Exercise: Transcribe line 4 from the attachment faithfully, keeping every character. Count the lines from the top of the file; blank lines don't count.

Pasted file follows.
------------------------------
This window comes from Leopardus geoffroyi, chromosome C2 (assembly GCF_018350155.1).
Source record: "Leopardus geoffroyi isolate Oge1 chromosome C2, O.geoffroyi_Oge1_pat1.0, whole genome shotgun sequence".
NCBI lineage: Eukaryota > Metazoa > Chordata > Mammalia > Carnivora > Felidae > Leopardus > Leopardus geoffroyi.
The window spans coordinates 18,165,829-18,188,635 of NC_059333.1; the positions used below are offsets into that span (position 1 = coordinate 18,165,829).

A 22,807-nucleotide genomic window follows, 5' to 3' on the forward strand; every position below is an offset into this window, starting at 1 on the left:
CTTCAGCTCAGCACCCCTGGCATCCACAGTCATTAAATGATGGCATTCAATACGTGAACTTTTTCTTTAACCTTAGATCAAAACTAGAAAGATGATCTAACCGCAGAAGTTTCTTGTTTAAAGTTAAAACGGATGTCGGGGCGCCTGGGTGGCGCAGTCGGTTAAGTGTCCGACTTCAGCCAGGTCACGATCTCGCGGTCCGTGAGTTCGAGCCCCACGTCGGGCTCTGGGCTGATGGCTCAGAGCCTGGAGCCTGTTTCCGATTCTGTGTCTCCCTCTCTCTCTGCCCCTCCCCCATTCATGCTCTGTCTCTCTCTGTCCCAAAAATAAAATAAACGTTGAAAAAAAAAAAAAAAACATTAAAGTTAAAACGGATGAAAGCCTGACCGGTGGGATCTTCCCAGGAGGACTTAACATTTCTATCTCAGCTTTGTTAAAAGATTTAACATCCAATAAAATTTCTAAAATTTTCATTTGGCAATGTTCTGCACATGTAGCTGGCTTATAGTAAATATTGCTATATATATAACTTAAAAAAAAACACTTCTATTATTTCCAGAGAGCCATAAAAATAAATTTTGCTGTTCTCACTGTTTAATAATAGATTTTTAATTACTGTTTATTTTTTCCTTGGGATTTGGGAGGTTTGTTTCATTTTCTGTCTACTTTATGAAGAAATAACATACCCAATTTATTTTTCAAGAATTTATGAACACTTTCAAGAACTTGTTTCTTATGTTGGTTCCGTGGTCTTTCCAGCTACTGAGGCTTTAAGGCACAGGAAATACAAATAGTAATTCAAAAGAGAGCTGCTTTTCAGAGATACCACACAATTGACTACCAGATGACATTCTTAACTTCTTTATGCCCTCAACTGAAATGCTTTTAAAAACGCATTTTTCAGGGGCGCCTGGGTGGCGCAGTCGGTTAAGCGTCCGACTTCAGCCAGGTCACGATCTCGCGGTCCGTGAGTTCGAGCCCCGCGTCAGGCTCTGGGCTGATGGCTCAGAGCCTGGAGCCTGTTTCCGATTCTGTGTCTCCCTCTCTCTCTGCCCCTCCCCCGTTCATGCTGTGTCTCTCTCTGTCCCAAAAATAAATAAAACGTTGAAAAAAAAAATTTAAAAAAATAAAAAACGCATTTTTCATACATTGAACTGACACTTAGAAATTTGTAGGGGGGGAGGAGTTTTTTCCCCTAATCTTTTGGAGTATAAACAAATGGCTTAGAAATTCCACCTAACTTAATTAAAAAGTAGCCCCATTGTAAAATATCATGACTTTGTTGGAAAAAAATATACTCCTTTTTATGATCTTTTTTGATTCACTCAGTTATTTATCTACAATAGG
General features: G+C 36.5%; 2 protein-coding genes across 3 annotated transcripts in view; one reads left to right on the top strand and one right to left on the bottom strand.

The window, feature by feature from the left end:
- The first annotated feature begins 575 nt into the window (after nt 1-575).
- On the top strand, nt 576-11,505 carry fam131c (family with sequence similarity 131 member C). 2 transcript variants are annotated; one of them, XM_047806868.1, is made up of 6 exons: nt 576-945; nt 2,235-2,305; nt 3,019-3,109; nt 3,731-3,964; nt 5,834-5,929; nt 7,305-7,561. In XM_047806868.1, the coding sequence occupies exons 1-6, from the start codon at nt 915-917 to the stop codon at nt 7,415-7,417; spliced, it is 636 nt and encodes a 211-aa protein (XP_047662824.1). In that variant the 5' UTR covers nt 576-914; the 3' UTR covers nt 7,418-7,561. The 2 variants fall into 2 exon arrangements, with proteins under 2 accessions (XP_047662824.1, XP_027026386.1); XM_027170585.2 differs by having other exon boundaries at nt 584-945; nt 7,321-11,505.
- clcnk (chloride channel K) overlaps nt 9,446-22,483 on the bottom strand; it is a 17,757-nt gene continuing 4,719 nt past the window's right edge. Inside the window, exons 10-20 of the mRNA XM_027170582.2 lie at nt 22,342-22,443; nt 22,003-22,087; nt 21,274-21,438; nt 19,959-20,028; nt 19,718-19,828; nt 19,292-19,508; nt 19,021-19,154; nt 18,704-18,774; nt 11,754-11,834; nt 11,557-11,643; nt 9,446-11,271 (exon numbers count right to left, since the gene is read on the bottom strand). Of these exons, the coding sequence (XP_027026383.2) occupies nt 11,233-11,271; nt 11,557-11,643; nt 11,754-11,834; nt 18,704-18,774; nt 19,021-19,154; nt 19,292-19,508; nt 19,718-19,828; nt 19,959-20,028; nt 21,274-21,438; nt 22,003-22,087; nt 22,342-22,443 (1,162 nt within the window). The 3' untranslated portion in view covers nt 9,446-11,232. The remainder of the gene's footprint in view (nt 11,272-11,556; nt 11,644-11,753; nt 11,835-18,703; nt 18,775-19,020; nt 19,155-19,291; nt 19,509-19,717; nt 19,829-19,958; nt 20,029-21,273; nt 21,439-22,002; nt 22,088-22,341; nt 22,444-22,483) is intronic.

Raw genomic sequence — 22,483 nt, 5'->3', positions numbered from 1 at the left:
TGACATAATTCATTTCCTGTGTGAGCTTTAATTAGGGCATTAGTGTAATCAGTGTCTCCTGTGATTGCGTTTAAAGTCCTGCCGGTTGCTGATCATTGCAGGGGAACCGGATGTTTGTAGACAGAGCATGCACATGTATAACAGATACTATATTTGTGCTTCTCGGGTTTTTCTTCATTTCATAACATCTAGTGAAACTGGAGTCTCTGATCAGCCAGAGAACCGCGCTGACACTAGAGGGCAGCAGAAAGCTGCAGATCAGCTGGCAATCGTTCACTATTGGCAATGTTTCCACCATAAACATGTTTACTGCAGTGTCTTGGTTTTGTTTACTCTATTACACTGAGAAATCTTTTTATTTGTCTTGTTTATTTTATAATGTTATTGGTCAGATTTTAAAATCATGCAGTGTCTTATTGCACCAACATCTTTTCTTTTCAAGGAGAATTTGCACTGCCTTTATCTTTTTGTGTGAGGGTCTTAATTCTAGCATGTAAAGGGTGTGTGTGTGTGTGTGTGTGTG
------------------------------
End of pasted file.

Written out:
The window spans coordinates 18,165,829-18,188,635 of NC_059333.1; the positions used below are offsets into that span (position 1 = coordinate 18,165,829).